And if you notice, apart from the last point of serving customers in the resort, all the expenses happen at the time of acquiring customers. And naturally, they also form part of the profit & loss account in that year itself. 

Before the adoption of Ind AS 116, the company used to recognize around 70% of the vacation ownership income of a new member in the first year to match the cost incurred in acquiring him/her. This means over the lifetime, as per management’s estimation, the cost of serving customers is only 30% while the cost of acquiring them is 70%.  

While Ind AS 116 does a good job of using the principle of conservatism for recognizing revenue, we must understand the nature of the term Deferred Revenue. 

Deferred Revenue as it stands in the liability side of the Balance Sheet of MHRIL, is just an accounting entry for the company. It represents the vacation ownership income; the company can generate over the lifetime of all existing members. 

This does not reflect the true liability associated with serving the members. The true liability is about 30% of this figure. 

I read up a little on how to find out the cost of Deferred revenue in terms of liquidating the business to another private owner. The following link helped immensely 

Let me quote an extract from the link which is very relevant for our understanding:

 The important words are: 

“It will be important to separately define what the future obligation will cost the buyer.” 

The buyer would not have to spend on marketing, sales promotion, digital advertising, etc to serve the existing customers. Hence, the cost of the obligation would be restricted to expenses incurred in servicing customers in the resorts. 

The purpose of calculating liquidating value is not to come out with a precise number but to roughly understand what an investor/owner may be willing to pay for it. 

Hence, even if we assume that 40% of the Deferred Revenue Amount signifies the cost of the obligation of serving the existing customers, we are left with the following rough calculations: 

Particulars (INR Cr)  Dec 19 Amt  Discount  Amount 
Other Liabilities  308.34  0%  308.34 
Lease Liability (IND AS 116)  191.78  0%  191.78 
Deferred Revenue       
       VO  5325.15  60%  2130.06 
        ASF  151.07  60%  60.428 
Total cost of Obligation      2690.608 

So, a rough estimate of the liquidating value would be the realizable value of assets minus the Cost of Obligation. 

Particulars (INR Cr)  Amount 
Realizable Value of Assets  4484.17 
Cost of Obligations  2690.61 
Liquidating Value  1794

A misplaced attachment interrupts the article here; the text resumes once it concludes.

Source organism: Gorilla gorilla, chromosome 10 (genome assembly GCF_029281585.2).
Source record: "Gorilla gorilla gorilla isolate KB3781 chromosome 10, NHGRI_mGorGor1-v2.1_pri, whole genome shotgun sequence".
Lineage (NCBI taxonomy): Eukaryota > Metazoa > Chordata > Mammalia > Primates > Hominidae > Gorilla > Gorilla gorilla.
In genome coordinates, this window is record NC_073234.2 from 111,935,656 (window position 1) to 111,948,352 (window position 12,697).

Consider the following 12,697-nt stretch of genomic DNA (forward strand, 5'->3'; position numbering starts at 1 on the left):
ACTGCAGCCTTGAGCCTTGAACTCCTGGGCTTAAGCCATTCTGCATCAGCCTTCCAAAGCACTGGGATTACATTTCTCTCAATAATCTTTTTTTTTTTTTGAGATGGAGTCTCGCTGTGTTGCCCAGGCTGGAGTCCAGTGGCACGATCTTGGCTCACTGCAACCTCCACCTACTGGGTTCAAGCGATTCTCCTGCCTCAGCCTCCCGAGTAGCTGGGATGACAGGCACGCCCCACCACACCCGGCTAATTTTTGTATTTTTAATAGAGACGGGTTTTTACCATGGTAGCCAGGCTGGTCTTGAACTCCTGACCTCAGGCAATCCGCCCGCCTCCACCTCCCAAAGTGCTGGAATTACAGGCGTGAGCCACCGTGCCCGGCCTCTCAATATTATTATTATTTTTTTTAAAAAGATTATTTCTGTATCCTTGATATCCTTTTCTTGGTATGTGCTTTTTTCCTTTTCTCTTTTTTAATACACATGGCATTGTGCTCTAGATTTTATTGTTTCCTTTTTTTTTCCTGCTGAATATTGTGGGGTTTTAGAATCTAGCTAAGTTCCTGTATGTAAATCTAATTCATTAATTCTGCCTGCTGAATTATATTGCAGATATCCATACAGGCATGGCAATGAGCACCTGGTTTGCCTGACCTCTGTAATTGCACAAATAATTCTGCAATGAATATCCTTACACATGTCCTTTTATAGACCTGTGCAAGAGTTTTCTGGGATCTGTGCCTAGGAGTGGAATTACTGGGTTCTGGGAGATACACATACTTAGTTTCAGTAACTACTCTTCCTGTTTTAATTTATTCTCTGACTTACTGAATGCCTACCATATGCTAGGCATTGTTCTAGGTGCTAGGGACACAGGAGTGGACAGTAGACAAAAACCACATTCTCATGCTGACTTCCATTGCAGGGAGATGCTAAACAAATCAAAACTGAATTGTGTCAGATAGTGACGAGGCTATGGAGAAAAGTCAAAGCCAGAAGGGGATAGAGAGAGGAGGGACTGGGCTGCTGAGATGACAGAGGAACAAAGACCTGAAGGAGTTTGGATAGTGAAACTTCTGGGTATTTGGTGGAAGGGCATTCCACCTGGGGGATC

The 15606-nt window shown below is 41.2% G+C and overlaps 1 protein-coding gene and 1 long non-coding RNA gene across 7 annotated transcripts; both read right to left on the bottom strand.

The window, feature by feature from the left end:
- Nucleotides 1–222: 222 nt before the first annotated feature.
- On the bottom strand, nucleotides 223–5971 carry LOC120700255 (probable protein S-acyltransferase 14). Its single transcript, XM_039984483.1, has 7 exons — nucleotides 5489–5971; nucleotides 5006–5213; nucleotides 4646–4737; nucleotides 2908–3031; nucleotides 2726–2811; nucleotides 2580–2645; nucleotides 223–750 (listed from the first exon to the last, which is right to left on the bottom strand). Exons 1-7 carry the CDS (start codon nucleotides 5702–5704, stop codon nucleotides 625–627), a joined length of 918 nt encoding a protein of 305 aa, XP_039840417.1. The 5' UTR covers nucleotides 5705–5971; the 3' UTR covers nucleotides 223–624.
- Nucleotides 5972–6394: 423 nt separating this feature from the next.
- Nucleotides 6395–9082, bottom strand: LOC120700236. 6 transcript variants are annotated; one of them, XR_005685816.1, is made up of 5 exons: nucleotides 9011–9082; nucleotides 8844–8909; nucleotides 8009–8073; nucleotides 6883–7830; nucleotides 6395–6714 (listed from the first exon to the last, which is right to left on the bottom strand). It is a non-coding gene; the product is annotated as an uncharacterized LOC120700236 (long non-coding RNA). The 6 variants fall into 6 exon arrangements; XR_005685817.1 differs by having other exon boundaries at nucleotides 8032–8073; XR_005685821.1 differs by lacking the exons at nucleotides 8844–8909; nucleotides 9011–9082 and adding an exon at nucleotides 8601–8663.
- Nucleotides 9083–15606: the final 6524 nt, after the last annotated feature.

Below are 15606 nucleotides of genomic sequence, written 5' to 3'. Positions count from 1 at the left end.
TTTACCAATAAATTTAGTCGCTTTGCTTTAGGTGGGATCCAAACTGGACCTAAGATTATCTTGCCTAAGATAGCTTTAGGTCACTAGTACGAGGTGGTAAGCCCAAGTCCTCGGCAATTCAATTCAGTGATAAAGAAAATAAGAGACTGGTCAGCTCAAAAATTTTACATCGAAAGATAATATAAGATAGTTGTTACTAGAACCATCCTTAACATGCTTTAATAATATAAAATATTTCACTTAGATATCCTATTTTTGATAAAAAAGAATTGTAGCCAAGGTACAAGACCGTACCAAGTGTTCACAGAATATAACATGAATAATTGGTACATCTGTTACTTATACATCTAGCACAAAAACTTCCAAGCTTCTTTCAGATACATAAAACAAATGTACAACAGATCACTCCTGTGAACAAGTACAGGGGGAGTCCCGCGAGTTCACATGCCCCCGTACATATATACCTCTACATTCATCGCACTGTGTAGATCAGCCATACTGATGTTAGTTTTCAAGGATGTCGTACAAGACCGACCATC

The current Market Cap is around Rs 1800 Cr. So the stock is effectively trading at its liquidating value. 

Which means the market is currently suggesting zero value to the business of MHRIL.

And since I have focused only on the liquidating value, I have ignored the following growth drivers: 

  • Growth of Vacation Ownership Income due to net new member additions in the future 
  • Resort Income growth (which is growing at double-digit for several years) 
  • Investment in the biggest timeshare company of Finland which is funded predominantly by low-cost foreign debt where dividend from investment takes care of the interest payment. 
  • Healthy cash on the Balance Sheet gives visibility of the capacity of inventory build-up in the future with internal accruals. 
  • Improving the Member-to-Room ratio leading to better member satisfaction in the future, which in turn enhances the value proposition. 

However, I must admit that the above calculation of liquidating value is based on the assumption that the company continues to be a going concern. Only the ownership changes.  

In the worst-case scenario, if the company becomes bankrupt and has to go into liquidation, all the physical assets will be sold for cash to pay off all the liabilities of the book. Based on the current Balance Sheet figures, MHRIL would have to then return all the realized money to the existing customers. It means the equity owner, in that case, would hardly receive anything. 

But, what probability would you assign to that kind of bankruptcy? 

I would say very little.   

And even if that would have to happen, it won’t happen overnight.  We will get enough clues like: 

  • Net Member addition becomes negative 
  • Occupancy in resorts starts dropping consistently 
  • Resort Income starts going down   
  • Cash levels dry up 
  • Debt starts appearing on the books 

As on date, we do not see any of them happening.  

Now it’s up to you to decide whether the risk and reward are in your favor or not. 

However, due to the beating that the stock has taken over the years, a biased long-term shareholder of MHRIL might be telling this to his/her investor friends: 

And we don’t know yet how the story is going to unfold. 

But the big question is: Are you willing to bet on MHRIL today?  

P.S. This is the first of the series of posts on businesses we are tracking.


Stocks discussed in this post are for educational purposes. Please do not take it as a recommendation. Please read our terms and conditions.